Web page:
When we occupied the new home, we let a contract with the well-known firm of Howard and Smith, in Los Angeles, to plan the landscaping of our grounds and the planting of trees and shrubs. They sent us an expert gardener, a Scotchman named David Goodfellow, and with their advice and supervision, he had full charge. He trained and directed the staff of three or four Mexicans whom he employed for a number of years. With the foundation of fertile soil provided, our trees, shrubs, plants, and flowers grew and flourished, and in a few years the grounds were very beautiful.

Our new home, from the time we opened it, was dedicated to entertainment and hospitality. Mrs. McNary and I loved to entertain and it was a natural corollary of my position as president of the Firs National Bank. Also, Ft. Bliss was greatly extended in size and importance during the years just preceding the way. With the Army officers and their wives, social entertainment was a high art and the Army activities brought many distinguished visitors to El Paso to be entertained. We especially enjoyed the friendship and exchange of the social courtesies with the Army people and delighted in entertaining them.

We could seat thirty people at our dining room table and frequently gave dinners with two dozen or more guests. We also made a practice of having musical entertainments in our home, to which the public was invited. Soon after moving into the house, Clarence Eddy, a famous organist of that day, gave the opening concert. Later on, among the special artists, we engaged Pietro Yon, a Spanish organist of note, for a concert. In addition to the organ, we had a Steinway grand piano in the music room and in the course of time engaged the well-known French musician, Bonnet, who was famous both as a pianist and organist, for a concert. Other musicians of lesser note gave concerts in our home at various times.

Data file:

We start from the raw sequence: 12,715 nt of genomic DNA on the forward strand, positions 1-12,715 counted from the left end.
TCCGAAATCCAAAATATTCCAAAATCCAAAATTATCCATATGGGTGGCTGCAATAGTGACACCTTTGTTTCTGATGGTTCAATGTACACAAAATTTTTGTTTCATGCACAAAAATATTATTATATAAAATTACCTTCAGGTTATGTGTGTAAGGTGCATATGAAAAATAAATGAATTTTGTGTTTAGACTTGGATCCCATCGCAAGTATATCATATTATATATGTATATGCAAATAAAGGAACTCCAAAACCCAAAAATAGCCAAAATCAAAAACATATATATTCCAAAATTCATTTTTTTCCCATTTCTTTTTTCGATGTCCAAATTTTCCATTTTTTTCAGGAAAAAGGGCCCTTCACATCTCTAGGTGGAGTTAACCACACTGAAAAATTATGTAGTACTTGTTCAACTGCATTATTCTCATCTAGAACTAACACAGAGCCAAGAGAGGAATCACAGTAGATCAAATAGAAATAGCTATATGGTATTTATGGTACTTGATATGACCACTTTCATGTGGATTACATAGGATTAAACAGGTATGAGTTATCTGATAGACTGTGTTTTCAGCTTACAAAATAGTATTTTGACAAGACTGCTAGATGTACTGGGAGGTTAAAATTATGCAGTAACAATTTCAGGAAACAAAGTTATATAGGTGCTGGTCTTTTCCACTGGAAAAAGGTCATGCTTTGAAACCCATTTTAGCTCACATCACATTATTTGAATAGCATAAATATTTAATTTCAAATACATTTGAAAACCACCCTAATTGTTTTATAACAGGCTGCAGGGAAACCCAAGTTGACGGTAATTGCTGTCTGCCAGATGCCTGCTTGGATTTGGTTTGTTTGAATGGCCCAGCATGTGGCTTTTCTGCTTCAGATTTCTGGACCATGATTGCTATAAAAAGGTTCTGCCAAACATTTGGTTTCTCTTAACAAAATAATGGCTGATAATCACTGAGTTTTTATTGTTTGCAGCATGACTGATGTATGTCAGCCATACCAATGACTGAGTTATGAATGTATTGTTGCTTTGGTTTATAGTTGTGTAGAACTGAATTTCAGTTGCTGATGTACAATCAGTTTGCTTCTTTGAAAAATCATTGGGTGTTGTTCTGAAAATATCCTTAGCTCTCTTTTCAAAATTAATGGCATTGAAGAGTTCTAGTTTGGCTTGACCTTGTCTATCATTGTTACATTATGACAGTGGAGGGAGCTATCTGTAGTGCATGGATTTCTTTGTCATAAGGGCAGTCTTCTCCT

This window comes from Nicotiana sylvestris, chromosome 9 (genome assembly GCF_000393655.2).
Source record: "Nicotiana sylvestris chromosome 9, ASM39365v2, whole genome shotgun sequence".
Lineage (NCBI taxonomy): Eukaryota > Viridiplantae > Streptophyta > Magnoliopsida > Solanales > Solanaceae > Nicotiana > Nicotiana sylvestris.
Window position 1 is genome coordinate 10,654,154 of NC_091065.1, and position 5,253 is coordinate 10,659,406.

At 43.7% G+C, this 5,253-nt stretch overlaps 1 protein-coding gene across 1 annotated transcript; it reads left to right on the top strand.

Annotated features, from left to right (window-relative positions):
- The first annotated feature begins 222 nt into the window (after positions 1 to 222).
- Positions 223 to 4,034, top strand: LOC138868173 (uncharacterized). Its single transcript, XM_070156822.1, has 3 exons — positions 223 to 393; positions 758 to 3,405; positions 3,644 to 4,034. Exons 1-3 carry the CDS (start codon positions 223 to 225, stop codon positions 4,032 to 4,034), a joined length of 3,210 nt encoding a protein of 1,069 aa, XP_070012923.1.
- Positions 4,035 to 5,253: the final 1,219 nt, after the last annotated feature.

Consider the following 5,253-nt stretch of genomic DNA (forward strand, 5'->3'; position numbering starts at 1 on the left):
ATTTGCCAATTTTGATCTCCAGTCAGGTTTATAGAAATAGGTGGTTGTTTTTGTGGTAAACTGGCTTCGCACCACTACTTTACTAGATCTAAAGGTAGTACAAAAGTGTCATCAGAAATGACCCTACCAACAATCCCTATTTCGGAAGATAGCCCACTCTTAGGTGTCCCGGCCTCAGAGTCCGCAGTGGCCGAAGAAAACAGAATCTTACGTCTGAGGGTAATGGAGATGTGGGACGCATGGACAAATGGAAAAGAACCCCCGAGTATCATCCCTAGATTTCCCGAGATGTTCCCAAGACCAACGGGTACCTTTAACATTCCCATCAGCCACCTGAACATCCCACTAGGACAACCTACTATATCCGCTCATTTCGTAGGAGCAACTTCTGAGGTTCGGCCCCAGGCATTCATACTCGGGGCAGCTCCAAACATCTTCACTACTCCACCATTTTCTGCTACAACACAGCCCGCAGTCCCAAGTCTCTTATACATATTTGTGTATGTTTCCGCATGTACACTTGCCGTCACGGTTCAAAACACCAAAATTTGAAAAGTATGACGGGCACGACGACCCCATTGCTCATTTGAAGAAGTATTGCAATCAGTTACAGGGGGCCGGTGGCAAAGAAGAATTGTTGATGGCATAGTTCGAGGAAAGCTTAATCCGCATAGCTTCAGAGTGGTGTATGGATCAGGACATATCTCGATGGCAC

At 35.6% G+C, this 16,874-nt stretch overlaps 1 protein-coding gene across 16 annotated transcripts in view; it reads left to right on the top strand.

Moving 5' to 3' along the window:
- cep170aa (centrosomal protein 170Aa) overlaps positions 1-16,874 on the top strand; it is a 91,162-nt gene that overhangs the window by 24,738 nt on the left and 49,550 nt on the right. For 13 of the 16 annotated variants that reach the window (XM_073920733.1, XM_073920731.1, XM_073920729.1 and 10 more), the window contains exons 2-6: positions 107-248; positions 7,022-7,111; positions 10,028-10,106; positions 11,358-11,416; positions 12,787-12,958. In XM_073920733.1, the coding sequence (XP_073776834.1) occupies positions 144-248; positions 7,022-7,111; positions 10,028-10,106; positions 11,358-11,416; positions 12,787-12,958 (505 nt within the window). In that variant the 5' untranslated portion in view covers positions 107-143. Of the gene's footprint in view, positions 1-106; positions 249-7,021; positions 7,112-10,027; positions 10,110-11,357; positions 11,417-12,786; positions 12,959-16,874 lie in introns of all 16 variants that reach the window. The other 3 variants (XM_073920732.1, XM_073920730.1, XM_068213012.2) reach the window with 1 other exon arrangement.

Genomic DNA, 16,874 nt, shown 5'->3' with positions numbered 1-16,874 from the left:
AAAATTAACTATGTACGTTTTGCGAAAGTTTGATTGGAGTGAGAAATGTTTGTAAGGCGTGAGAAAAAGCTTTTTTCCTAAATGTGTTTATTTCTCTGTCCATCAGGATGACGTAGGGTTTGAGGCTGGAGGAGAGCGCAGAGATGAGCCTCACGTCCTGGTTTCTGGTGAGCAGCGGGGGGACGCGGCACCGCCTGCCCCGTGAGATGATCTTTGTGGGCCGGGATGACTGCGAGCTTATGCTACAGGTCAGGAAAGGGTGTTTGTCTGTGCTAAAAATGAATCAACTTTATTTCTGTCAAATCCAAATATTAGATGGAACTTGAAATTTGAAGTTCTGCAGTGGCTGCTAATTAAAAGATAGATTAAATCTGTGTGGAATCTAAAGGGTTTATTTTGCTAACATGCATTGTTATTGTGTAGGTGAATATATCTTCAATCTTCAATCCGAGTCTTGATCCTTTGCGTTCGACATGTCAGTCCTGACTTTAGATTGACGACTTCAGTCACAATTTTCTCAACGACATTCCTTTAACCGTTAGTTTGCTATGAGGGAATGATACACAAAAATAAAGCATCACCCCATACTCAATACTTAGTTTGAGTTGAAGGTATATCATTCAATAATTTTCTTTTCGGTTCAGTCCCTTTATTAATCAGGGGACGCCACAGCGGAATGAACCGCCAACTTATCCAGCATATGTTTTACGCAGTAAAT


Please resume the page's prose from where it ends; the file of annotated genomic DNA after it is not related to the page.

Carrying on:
In the fall of 1919, the Chamber of Commerce arranged a celebration at which seven governors were invited, including of Texas, New Mexico, and Arizona, and four governors of from the states of northern Mexico. In addition to the public entertainments and events arranged for them. I entertained the governors with a stag party of about one hundred men in our home, which proved to be a very hilarious and successful affair. When Secretary McAdoo visited El Paso promoting the sale of Liberty Bonds, we entertained him at a luncheon. Also, on one occasion, we gave a luncheon party for General Luis Terrazas which, as I recall, was in celebration of his eightieth birthday. He was Mexico’s most distinguished private citizen and truly a grand old gentleman. He was a good friend of mine and I was highly honored to have him accept an invitation to be in our home as, during his years of residence as a refugee in El Paso, he was somewhat a recluse.

In 1920, when General Pershing and the members of his staff toured the country following his return from Europe, we gave a dinner and reception for him and his party, which was especially enjoyable, as he had been stationed in El Paso as a brigadier general in command of Ft. Bliss for three years before his appointment as a commander of the American Expeditionary Forces. During those years he was a close friend of our family and frequent visitor in our home and we felt especially honored to entertain him after the way, when he was one of the famous military leaders of the world.